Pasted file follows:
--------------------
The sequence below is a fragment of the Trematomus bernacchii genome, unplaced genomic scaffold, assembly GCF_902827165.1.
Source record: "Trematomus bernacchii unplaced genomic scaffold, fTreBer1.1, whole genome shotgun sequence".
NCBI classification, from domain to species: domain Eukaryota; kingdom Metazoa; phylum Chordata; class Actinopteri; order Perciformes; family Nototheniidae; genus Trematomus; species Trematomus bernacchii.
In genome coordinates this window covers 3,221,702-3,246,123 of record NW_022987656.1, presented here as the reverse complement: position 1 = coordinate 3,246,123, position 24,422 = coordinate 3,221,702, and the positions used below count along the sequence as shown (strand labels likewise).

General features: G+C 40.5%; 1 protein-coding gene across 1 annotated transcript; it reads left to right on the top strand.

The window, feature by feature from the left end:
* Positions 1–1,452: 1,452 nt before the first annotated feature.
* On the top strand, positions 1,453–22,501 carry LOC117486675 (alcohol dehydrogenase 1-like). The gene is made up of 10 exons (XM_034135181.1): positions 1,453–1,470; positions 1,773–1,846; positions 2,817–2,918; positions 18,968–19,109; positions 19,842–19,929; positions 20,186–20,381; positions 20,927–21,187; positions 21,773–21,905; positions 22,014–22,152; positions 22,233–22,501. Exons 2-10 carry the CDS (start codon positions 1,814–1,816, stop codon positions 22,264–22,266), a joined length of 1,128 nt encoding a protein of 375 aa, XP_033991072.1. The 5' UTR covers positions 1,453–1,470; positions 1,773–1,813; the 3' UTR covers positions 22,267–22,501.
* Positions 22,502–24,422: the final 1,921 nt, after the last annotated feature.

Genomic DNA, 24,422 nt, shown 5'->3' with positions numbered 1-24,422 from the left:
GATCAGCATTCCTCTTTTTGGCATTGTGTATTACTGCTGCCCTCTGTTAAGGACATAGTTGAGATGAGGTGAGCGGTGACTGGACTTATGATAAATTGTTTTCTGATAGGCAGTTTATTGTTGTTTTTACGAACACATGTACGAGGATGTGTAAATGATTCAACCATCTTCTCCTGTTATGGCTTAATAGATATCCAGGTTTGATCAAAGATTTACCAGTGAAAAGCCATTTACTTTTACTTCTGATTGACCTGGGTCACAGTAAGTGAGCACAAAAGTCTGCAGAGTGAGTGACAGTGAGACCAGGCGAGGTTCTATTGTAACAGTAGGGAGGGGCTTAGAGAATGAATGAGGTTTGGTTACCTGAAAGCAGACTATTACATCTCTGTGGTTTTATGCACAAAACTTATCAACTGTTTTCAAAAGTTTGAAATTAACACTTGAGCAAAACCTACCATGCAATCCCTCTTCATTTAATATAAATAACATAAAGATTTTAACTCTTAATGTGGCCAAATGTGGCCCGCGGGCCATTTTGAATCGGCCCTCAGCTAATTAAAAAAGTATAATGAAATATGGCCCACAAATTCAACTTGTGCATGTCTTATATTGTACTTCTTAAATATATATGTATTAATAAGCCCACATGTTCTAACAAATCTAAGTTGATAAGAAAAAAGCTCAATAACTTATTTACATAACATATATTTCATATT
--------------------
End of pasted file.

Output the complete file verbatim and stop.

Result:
The sequence below is a fragment of the Trematomus bernacchii genome, unplaced genomic scaffold, assembly GCF_902827165.1.
Source record: "Trematomus bernacchii unplaced genomic scaffold, fTreBer1.1, whole genome shotgun sequence".
NCBI classification, from domain to species: domain Eukaryota; kingdom Metazoa; phylum Chordata; class Actinopteri; order Perciformes; family Nototheniidae; genus Trematomus; species Trematomus bernacchii.
In genome coordinates this window covers 3,221,702-3,246,123 of record NW_022987656.1, presented here as the reverse complement: position 1 = coordinate 3,246,123, position 24,422 = coordinate 3,221,702, and the positions used below count along the sequence as shown (strand labels likewise).

General features: G+C 40.5%; 1 protein-coding gene across 1 annotated transcript; it reads left to right on the top strand.

The window, feature by feature from the left end:
* Positions 1–1,452: 1,452 nt before the first annotated feature.
* On the top strand, positions 1,453–22,501 carry LOC117486675 (alcohol dehydrogenase 1-like). The gene is made up of 10 exons (XM_034135181.1): positions 1,453–1,470; positions 1,773–1,846; positions 2,817–2,918; positions 18,968–19,109; positions 19,842–19,929; positions 20,186–20,381; positions 20,927–21,187; positions 21,773–21,905; positions 22,014–22,152; positions 22,233–22,501. Exons 2-10 carry the CDS (start codon positions 1,814–1,816, stop codon positions 22,264–22,266), a joined length of 1,128 nt encoding a protein of 375 aa, XP_033991072.1. The 5' UTR covers positions 1,453–1,470; positions 1,773–1,813; the 3' UTR covers positions 22,267–22,501.
* Positions 22,502–24,422: the final 1,921 nt, after the last annotated feature.

Genomic DNA, 24,422 nt, shown 5'->3' with positions numbered 1-24,422 from the left:
GATCAGCATTCCTCTTTTTGGCATTGTGTATTACTGCTGCCCTCTGTTAAGGACATAGTTGAGATGAGGTGAGCGGTGACTGGACTTATGATAAATTGTTTTCTGATAGGCAGTTTATTGTTGTTTTTACGAACACATGTACGAGGATGTGTAAATGATTCAACCATCTTCTCCTGTTATGGCTTAATAGATATCCAGGTTTGATCAAAGATTTACCAGTGAAAAGCCATTTACTTTTACTTCTGATTGACCTGGGTCACAGTAAGTGAGCACAAAAGTCTGCAGAGTGAGTGACAGTGAGACCAGGCGAGGTTCTATTGTAACAGTAGGGAGGGGCTTAGAGAATGAATGAGGTTTGGTTACCTGAAAGCAGACTATTACATCTCTGTGGTTTTATGCACAAAACTTATCAACTGTTTTCAAAAGTTTGAAATTAACACTTGAGCAAAACCTACCATGCAATCCCTCTTCATTTAATATAAATAACATAAAGATTTTAACTCTTAATGTGGCCAAATGTGGCCCGCGGGCCATTTTGAATCGGCCCTCAGCTAATTAAAAAAGTATAATGAAATATGGCCCACAAATTCAACTTGTGCATGTCTTATATTGTACTTCTTAAATATATATGTATTAATAAGCCCACATGTTCTAACAAATCTAAGTTGATAAGAAAAAAGCTCAATAACTTATTTACATAACATATATTTCATATT